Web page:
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The green belt of urban agriculture in Ouagadougou

Submitted by Ase Johannessen 8th May 2022 13:48
Urban agroforestry in the Ouagadougou green belt

Urban agroforestry in the Ouagadougou green belt. Photo David Zouré 2021.


The green belt in Ouagadougou, is a practical example of how urban agriculture is part of a regreening strategy. Ouagadougou city council recently launched a reforestation program for the green belt, as part of an urban agroforestry approach. This involves officially reinstating the vegetable farmers that were illegally occupying this space. They have been charged with the upkeep of trees planted to reforest the green belt and making sure they survive. This allows cultivation, vegetable farming and forestry to thrive together, each ensuring the continuity of the other. 


Urban agriculture is part of the green belt in Ouagadougou the capital of Burkina Faso. The green belt was established in 1976, covering a surface area of 2,100 ha and stretching 21 km long, with an average width of 500 m.  It ensures the ecological balance of the capital of Burkina Faso. When created, the aim was for it to protect the city from the effects of wind and dust and bring wind and water erosion under control. It was also designed to produce firewood and create jobs and income through agroforestry. Lastly, according to its backers, the project would offer areas for leisure and relaxation for local residents. (Source:iD4D 2021).

Unfortunately, nowadays, only vestiges of the vegetation remain. Over the years, this “lung of oxygen” has been degraded by urbanization. “Estimates show that 1,050 hectares, or 50% of the green belt, has been occupied legally or illegally. The green belt is nowadays under the harmful influence of multiple actions of an anthropic nature,” notes Yacouba Ouédraogo of the Green Belt Initiative, a citizen’s movement of consultation and action for the rehabilitation and restoration of the green belt of Ouagadougou and the erection of green belts by other cities in Burkina Faso. (Source: Afrik 21 2021)

Urban agriculture creates revenue through green jobs: activities such as crop farming, nurseries and vegetable cultivation yield produce for the market, which generates income when sold. In the same way, certain kinds of urban farming, such as ornamental horticulture in green spaces or public parks, represent both aesthetic value for the urban landscape and economic value. It is also worth noting that these farmers use natural fertilizers made from biodegradable waste in running their site (Source:iD4D 2021).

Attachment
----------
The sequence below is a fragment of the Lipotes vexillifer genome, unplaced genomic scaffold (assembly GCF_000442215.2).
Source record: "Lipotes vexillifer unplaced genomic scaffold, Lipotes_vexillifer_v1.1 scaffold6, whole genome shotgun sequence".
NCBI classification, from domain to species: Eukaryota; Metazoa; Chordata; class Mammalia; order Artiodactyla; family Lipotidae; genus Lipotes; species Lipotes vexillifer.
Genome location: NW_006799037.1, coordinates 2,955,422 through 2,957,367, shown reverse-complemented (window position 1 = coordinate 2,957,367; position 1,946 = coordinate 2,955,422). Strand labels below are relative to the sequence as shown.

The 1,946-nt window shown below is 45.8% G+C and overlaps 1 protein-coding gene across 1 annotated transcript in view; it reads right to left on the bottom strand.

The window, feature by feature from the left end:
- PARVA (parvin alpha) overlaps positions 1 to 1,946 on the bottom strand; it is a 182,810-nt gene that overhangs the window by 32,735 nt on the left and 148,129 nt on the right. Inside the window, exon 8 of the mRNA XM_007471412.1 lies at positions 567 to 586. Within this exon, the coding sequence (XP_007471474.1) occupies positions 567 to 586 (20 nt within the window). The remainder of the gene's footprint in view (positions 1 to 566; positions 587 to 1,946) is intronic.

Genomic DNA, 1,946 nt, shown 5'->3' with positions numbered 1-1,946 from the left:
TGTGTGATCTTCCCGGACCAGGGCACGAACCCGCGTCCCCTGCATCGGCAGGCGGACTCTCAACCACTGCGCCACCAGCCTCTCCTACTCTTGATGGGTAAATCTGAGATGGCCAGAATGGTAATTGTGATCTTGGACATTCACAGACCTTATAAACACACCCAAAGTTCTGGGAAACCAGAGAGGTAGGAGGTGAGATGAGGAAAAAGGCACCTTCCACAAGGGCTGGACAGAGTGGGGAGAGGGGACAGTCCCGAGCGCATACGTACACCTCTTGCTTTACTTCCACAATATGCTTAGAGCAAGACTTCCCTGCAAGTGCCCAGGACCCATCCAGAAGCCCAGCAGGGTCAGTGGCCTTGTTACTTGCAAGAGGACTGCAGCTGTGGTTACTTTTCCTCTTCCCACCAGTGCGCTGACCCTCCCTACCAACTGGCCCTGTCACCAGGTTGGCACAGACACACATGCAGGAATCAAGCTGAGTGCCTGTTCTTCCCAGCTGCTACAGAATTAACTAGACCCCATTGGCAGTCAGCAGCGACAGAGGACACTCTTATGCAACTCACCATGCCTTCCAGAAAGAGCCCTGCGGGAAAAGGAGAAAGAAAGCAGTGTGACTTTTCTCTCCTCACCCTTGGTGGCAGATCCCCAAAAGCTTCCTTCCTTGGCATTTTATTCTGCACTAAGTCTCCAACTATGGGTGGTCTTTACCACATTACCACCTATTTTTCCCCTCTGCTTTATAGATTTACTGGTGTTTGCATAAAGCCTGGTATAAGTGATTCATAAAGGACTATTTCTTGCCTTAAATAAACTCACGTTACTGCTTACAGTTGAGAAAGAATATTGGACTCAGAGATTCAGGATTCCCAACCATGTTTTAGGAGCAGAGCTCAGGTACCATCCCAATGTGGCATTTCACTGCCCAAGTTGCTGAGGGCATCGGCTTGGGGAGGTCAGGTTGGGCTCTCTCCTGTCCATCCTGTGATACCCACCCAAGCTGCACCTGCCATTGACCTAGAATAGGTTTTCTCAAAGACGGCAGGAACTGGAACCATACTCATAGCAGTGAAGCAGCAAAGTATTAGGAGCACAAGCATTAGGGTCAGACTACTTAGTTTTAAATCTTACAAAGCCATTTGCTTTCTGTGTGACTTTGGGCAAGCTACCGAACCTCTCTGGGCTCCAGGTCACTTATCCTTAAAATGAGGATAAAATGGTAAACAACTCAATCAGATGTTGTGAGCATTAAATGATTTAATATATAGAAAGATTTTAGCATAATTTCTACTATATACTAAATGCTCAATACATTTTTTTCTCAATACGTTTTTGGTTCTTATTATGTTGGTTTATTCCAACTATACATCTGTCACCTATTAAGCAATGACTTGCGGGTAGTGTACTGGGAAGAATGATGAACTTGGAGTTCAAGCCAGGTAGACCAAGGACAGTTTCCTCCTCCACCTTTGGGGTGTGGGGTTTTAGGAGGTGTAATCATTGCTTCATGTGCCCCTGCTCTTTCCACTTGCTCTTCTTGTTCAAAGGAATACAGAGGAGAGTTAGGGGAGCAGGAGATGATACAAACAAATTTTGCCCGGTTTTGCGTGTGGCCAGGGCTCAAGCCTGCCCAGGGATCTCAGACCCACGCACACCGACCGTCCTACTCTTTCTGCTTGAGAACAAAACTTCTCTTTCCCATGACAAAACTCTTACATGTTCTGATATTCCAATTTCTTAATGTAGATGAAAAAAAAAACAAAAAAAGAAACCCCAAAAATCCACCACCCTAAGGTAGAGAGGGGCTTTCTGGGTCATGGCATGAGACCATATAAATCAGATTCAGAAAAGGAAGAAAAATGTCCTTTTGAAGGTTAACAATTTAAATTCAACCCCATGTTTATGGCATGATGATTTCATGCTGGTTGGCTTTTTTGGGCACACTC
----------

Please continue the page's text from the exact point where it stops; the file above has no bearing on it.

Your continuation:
A study of the urban agriculture in the green belt revealed that women represented 55% of producers. The age of the producers was between 21 and 80 years old. The surfaces managed are between 0.25 to 5 hectares. The farms found belonged to individuals 65% or families 35%. About 30 species of plants were grown for consumption or sale at the same proportions. The problems faced by farmers included lack of agricultural inputs and equipment, lack of irrigation water, low soil fertility. The solutions to overcome those problems according to the farmers included, support with fountains, fertilizers and finances. The study also found that men invested more in market oriented agriculture than women and that farmers who own land invested more in fertilizer application.

The study also found that land acquisition is continuous and not organized leading to a degradation of the green belt. For a better management of the Green belt the study suggests to develop a management plan and set up an exchange framework and precise specifications for the exploitations.

Kessler (2003) analysed different farming systems in four West African capitals (Lomé, Cotonou, Bamako and Ouagadougou). The study revealed that differences in crops and inputs of the different farming systems are derived from different economic strategies adopted by the farmers. Mixed vegetable farming with watering cans and/or with pumps cultivate short- and long-cycle vegetables such as lettuce, cabbage, carrots and onions. The short-cycle crops are grown to ensure returns on inputs and salaries, while the long-cycle crops are used to maximize benefit and investment in infrastructure, or private or family life. The annual profit ranges from US$20 to US$700, depending on the management capacities and farm size. Traditional vegetable farmers (mainly women) produce mainly short-cycle crops for home consumption and sale. They prefer short-cycle crops with regular cuttings (twice a month) to ensure regular income and high returns. They cannot afford to cultivate long- cycle crops such as carrots, which require several months’ investment. But with low inputs these farmers are able to generate a monthly income, which adds up to an annual benefit of US$170 to US$200 (in 2003). Ornamental plant and/or flower producers – mostly full-time farmers – achieve an annual benefit of US$400 to US$5 000. Rainfed staple crop farmers mainly produce for home consumption. In Ouagadougou, Burkina Faso, Gerstl (2001) analysed households engaged in open-space vegetable production (see table 15 in Annex). The author found that these households usually belong to the low-income group. Production heavily depended on water availability (Gerstl et al., 2002). In the study period, income was not sufficient to cover expenditures and comparable to the low average monthly per capita income of US$20. (Source).